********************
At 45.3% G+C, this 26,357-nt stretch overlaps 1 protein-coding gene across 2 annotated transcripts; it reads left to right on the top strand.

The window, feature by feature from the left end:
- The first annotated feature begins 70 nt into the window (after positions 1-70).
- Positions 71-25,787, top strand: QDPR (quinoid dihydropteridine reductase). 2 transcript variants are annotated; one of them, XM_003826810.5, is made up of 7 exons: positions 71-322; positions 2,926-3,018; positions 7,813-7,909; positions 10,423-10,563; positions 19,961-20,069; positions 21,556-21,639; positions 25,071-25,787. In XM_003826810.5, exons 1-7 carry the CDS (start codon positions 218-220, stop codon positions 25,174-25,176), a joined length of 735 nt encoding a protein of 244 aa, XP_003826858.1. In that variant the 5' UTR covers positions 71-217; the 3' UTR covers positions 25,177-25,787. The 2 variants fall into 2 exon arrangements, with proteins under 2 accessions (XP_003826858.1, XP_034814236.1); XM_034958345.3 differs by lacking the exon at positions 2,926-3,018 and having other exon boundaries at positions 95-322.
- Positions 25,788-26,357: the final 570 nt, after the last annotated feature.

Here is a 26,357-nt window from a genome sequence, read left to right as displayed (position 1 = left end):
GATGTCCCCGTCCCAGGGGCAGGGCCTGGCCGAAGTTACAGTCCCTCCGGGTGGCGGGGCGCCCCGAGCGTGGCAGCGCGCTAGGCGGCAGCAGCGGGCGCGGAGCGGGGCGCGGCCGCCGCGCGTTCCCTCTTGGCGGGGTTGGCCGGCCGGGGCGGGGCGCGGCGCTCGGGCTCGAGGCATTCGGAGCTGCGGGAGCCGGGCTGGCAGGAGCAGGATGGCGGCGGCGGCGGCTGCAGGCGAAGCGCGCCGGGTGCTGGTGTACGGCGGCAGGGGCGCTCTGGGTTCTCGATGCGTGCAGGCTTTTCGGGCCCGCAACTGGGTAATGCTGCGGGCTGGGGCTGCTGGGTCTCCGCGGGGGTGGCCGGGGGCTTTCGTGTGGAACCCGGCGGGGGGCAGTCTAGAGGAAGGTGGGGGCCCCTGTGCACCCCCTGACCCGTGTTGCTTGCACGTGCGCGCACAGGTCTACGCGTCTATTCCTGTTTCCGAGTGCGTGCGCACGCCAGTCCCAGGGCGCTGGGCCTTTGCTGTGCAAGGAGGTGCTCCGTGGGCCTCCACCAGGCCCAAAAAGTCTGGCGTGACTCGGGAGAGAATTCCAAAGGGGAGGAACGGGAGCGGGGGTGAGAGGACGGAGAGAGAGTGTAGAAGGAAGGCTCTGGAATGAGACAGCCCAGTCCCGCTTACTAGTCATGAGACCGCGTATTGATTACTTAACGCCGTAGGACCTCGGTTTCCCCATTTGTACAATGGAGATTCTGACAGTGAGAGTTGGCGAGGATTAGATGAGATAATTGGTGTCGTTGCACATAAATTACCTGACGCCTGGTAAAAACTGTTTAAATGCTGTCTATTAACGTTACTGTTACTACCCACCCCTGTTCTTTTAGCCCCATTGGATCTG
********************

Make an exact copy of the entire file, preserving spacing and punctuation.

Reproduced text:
At 45.3% G+C, this 26,357-nt stretch overlaps 1 protein-coding gene across 2 annotated transcripts; it reads left to right on the top strand.

The window, feature by feature from the left end:
- The first annotated feature begins 70 nt into the window (after positions 1-70).
- Positions 71-25,787, top strand: QDPR (quinoid dihydropteridine reductase). 2 transcript variants are annotated; one of them, XM_003826810.5, is made up of 7 exons: positions 71-322; positions 2,926-3,018; positions 7,813-7,909; positions 10,423-10,563; positions 19,961-20,069; positions 21,556-21,639; positions 25,071-25,787. In XM_003826810.5, exons 1-7 carry the CDS (start codon positions 218-220, stop codon positions 25,174-25,176), a joined length of 735 nt encoding a protein of 244 aa, XP_003826858.1. In that variant the 5' UTR covers positions 71-217; the 3' UTR covers positions 25,177-25,787. The 2 variants fall into 2 exon arrangements, with proteins under 2 accessions (XP_003826858.1, XP_034814236.1); XM_034958345.3 differs by lacking the exon at positions 2,926-3,018 and having other exon boundaries at positions 95-322.
- Positions 25,788-26,357: the final 570 nt, after the last annotated feature.

Here is a 26,357-nt window from a genome sequence, read left to right as displayed (position 1 = left end):
GATGTCCCCGTCCCAGGGGCAGGGCCTGGCCGAAGTTACAGTCCCTCCGGGTGGCGGGGCGCCCCGAGCGTGGCAGCGCGCTAGGCGGCAGCAGCGGGCGCGGAGCGGGGCGCGGCCGCCGCGCGTTCCCTCTTGGCGGGGTTGGCCGGCCGGGGCGGGGCGCGGCGCTCGGGCTCGAGGCATTCGGAGCTGCGGGAGCCGGGCTGGCAGGAGCAGGATGGCGGCGGCGGCGGCTGCAGGCGAAGCGCGCCGGGTGCTGGTGTACGGCGGCAGGGGCGCTCTGGGTTCTCGATGCGTGCAGGCTTTTCGGGCCCGCAACTGGGTAATGCTGCGGGCTGGGGCTGCTGGGTCTCCGCGGGGGTGGCCGGGGGCTTTCGTGTGGAACCCGGCGGGGGGCAGTCTAGAGGAAGGTGGGGGCCCCTGTGCACCCCCTGACCCGTGTTGCTTGCACGTGCGCGCACAGGTCTACGCGTCTATTCCTGTTTCCGAGTGCGTGCGCACGCCAGTCCCAGGGCGCTGGGCCTTTGCTGTGCAAGGAGGTGCTCCGTGGGCCTCCACCAGGCCCAAAAAGTCTGGCGTGACTCGGGAGAGAATTCCAAAGGGGAGGAACGGGAGCGGGGGTGAGAGGACGGAGAGAGAGTGTAGAAGGAAGGCTCTGGAATGAGACAGCCCAGTCCCGCTTACTAGTCATGAGACCGCGTATTGATTACTTAACGCCGTAGGACCTCGGTTTCCCCATTTGTACAATGGAGATTCTGACAGTGAGAGTTGGCGAGGATTAGATGAGATAATTGGTGTCGTTGCACATAAATTACCTGACGCCTGGTAAAAACTGTTTAAATGCTGTCTATTAACGTTACTGTTACTACCCACCCCTGTTCTTTTAGCCCCATTGGATCTG